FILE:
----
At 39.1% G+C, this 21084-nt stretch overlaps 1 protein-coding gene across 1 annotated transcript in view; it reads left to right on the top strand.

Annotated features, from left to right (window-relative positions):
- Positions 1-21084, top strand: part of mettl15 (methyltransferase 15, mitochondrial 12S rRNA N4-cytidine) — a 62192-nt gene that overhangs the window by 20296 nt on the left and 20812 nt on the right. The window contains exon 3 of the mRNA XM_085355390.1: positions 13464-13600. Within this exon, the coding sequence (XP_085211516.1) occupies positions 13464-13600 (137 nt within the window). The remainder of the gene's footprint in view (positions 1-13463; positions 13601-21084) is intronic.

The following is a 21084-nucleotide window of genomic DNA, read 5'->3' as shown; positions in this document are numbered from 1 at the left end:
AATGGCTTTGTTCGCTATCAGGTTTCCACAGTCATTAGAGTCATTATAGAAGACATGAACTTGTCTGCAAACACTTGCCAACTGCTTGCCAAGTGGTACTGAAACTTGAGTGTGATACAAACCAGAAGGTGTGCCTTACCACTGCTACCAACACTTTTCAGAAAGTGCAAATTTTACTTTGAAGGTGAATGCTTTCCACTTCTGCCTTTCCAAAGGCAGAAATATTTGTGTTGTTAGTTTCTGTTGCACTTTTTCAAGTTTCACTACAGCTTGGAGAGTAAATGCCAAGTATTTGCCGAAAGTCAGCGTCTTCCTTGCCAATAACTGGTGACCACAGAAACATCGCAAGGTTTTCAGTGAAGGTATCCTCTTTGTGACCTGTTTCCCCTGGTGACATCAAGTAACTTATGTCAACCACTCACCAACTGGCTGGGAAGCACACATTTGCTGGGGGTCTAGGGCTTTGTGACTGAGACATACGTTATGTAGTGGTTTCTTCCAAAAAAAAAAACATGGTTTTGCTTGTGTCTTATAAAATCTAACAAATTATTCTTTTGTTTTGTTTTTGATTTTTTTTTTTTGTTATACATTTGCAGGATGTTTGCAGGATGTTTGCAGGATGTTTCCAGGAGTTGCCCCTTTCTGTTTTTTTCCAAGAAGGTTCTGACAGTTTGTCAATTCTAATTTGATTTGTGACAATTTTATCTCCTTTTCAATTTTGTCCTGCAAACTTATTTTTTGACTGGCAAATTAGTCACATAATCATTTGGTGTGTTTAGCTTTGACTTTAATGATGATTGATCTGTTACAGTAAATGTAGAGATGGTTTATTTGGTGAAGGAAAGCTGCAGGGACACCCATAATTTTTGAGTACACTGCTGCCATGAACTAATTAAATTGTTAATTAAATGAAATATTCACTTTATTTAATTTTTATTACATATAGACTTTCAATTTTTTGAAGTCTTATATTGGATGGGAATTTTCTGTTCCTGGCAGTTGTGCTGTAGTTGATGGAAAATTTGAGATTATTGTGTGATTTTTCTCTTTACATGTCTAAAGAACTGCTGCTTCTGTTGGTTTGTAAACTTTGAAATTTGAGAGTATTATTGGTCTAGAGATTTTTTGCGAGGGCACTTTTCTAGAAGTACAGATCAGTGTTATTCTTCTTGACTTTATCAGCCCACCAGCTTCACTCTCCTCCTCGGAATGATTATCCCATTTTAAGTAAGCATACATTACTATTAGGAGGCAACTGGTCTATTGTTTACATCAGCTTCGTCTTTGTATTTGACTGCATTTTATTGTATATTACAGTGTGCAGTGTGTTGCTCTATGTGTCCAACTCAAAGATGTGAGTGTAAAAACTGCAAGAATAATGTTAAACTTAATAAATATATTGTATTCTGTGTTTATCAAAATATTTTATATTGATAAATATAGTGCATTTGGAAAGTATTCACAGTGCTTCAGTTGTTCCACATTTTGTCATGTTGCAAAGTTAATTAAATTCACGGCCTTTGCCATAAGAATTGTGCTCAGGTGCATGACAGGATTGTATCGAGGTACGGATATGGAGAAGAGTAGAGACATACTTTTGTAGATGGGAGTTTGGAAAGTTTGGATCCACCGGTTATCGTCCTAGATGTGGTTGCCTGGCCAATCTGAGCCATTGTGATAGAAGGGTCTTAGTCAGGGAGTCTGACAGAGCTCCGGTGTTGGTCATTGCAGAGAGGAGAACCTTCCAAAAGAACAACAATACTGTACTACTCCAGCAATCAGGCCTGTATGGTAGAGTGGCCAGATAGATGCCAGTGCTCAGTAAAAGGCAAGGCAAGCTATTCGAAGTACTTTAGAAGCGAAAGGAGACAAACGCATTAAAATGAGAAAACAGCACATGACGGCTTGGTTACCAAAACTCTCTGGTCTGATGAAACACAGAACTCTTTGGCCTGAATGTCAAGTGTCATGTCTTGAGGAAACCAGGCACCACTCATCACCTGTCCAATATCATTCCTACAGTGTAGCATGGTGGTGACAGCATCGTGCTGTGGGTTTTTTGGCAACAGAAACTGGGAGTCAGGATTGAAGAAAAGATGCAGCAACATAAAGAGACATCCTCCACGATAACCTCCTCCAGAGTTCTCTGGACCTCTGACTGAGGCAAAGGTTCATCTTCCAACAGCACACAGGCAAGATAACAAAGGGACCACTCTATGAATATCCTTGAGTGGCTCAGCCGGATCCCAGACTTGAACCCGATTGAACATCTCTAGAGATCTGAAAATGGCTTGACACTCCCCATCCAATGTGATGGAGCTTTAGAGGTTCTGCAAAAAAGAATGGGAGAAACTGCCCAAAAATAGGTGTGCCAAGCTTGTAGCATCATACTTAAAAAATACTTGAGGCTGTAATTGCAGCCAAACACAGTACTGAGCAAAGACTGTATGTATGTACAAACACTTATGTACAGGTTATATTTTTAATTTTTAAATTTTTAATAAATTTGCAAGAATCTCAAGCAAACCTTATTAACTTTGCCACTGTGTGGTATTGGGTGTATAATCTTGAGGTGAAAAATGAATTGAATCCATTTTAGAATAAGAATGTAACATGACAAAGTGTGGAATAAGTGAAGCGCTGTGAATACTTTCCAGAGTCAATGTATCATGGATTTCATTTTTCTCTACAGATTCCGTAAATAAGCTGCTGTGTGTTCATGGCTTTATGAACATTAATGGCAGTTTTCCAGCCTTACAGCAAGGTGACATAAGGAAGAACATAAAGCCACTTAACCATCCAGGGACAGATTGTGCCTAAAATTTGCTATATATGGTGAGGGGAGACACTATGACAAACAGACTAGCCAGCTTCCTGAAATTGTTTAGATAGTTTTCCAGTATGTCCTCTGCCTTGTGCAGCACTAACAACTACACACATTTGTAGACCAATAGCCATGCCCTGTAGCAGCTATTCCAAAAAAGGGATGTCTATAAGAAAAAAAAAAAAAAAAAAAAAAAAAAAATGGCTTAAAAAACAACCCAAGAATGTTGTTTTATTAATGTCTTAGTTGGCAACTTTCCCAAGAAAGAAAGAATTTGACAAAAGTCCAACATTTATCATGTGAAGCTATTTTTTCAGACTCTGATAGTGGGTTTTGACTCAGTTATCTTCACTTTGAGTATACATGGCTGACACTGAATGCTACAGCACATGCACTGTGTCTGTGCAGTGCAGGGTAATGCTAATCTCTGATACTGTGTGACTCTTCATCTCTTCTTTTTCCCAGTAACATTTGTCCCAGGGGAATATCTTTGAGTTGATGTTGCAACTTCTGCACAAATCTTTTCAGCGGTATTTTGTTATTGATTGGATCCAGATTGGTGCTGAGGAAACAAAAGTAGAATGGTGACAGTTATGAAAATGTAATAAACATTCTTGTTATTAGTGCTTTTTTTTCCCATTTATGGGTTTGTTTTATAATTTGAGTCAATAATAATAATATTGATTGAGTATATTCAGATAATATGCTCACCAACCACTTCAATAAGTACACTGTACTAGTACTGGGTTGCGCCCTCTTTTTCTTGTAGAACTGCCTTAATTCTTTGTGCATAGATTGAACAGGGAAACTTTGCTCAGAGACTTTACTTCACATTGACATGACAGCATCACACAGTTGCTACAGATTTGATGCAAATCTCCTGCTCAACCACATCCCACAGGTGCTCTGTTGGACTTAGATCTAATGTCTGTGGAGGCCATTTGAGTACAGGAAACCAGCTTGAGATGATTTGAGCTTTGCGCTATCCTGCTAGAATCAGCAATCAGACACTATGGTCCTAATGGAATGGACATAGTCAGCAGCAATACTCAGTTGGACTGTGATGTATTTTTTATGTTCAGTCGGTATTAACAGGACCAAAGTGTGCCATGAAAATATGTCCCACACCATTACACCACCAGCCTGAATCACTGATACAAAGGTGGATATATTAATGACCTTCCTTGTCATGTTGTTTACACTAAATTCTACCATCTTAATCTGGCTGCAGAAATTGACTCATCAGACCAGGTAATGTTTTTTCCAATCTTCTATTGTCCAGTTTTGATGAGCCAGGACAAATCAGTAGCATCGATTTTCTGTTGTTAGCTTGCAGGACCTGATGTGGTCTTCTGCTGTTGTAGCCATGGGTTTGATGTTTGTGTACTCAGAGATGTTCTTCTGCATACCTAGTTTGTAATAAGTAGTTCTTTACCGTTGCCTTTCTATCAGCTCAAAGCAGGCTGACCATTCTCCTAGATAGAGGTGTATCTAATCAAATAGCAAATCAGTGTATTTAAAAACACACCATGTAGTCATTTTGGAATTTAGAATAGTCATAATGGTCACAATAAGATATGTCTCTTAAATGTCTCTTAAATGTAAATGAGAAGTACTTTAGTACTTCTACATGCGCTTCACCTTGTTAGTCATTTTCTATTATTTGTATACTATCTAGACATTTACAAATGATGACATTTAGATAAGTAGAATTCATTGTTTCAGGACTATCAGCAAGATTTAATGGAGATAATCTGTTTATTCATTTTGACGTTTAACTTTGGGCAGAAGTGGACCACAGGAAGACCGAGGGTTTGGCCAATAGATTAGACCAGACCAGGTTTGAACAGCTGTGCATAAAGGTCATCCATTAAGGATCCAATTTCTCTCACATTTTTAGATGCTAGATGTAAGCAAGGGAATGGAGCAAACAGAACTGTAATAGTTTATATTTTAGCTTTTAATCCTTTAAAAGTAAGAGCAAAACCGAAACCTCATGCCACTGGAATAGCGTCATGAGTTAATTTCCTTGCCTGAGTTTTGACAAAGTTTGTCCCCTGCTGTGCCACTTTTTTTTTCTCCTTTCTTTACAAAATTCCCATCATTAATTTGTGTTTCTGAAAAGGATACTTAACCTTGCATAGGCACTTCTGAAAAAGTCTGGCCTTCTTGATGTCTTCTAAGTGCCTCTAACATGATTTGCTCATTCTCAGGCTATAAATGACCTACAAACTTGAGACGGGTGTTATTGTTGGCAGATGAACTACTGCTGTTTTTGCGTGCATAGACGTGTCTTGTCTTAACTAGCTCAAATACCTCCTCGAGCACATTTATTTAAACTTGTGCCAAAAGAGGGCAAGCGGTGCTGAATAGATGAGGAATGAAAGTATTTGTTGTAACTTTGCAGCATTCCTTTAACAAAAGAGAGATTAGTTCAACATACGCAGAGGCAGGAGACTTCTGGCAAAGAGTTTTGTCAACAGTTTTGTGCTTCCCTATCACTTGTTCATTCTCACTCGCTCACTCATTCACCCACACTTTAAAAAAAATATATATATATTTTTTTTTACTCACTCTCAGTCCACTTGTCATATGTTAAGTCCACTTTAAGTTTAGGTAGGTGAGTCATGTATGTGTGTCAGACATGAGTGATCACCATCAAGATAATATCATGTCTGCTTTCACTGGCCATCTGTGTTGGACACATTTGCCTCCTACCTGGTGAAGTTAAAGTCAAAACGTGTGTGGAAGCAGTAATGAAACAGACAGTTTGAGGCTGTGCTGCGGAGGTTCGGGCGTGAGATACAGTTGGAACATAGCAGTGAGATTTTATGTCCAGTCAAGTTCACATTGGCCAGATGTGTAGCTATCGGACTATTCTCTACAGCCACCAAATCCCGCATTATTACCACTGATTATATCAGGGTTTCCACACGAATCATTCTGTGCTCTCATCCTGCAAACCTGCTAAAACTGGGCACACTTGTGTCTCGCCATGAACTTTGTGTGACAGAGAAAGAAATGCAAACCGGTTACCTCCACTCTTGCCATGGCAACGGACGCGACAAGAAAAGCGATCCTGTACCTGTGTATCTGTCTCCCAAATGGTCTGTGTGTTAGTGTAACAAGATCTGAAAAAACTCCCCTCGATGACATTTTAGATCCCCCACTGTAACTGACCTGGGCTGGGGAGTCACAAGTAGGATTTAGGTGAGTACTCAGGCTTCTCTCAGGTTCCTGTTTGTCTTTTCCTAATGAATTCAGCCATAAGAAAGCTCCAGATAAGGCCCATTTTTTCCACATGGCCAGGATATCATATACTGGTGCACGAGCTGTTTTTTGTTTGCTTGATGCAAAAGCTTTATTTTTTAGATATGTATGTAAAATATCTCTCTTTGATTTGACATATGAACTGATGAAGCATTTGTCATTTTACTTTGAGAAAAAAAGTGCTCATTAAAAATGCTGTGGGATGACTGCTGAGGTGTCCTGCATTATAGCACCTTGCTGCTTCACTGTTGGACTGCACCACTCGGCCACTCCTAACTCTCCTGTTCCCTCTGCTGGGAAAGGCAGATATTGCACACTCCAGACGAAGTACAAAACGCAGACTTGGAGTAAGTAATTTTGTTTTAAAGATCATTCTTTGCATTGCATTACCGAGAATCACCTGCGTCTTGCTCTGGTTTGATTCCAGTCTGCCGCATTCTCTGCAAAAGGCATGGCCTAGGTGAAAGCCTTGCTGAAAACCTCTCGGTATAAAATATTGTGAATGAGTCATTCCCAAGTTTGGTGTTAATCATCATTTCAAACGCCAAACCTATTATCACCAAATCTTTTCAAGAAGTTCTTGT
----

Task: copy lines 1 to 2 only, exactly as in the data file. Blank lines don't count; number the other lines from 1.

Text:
At 39.1% G+C, this 21084-nt stretch overlaps 1 protein-coding gene across 1 annotated transcript in view; it reads left to right on the top strand.

Annotated features, from left to right (window-relative positions):